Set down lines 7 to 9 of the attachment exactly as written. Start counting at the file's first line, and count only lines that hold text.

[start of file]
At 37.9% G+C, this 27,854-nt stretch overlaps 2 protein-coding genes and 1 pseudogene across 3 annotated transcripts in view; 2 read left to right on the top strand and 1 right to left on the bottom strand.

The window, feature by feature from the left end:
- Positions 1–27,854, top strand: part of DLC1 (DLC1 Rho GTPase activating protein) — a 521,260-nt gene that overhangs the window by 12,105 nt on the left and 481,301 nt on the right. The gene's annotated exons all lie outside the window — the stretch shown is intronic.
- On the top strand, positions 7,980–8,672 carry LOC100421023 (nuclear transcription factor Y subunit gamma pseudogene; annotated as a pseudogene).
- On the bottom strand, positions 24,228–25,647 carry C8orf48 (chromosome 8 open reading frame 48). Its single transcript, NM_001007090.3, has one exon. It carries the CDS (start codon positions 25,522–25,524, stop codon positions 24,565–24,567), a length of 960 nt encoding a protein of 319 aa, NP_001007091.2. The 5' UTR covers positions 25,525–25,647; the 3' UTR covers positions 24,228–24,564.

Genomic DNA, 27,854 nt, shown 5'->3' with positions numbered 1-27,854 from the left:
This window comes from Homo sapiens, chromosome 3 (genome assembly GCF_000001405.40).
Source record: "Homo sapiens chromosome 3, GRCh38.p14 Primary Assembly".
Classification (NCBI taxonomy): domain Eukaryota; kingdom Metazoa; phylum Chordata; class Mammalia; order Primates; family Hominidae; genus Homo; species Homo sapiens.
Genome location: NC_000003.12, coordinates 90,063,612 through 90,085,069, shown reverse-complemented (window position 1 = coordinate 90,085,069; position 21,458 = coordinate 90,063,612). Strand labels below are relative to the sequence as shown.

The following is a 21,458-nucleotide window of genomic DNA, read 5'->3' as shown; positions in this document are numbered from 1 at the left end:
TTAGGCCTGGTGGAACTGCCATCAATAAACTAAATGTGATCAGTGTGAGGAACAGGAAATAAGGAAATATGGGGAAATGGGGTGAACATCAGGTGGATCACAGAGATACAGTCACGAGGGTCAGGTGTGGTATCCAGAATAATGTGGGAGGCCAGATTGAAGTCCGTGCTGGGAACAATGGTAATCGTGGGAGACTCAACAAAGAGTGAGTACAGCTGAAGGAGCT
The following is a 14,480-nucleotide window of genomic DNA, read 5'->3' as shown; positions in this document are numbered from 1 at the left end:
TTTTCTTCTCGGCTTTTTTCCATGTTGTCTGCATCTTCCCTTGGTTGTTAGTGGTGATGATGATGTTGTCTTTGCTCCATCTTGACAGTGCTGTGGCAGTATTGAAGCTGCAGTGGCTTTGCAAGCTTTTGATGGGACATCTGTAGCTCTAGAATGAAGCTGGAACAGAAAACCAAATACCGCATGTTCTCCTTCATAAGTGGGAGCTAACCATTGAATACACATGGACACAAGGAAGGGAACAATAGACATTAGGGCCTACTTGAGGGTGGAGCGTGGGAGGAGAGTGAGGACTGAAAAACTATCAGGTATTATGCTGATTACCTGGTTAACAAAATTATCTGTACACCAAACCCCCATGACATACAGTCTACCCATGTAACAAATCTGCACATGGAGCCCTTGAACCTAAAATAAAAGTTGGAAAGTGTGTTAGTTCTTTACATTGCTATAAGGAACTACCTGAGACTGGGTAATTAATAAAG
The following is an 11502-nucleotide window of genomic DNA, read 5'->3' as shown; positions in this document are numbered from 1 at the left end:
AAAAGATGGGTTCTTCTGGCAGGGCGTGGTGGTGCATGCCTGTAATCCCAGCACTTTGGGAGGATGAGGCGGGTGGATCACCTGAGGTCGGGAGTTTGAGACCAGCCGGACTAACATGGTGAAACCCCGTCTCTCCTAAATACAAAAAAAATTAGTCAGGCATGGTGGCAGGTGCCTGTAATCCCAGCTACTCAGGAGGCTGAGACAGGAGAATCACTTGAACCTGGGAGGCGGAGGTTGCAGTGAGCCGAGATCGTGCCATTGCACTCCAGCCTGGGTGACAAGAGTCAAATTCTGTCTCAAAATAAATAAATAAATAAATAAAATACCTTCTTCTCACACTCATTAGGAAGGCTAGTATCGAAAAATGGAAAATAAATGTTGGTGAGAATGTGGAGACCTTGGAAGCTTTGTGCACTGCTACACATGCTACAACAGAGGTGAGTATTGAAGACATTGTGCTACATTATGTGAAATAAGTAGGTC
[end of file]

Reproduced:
This window comes from Homo sapiens, chromosome 3 (genome assembly GCF_000001405.40).
Source record: "Homo sapiens chromosome 3, GRCh38.p14 Primary Assembly".
Classification (NCBI taxonomy): domain Eukaryota; kingdom Metazoa; phylum Chordata; class Mammalia; order Primates; family Hominidae; genus Homo; species Homo sapiens.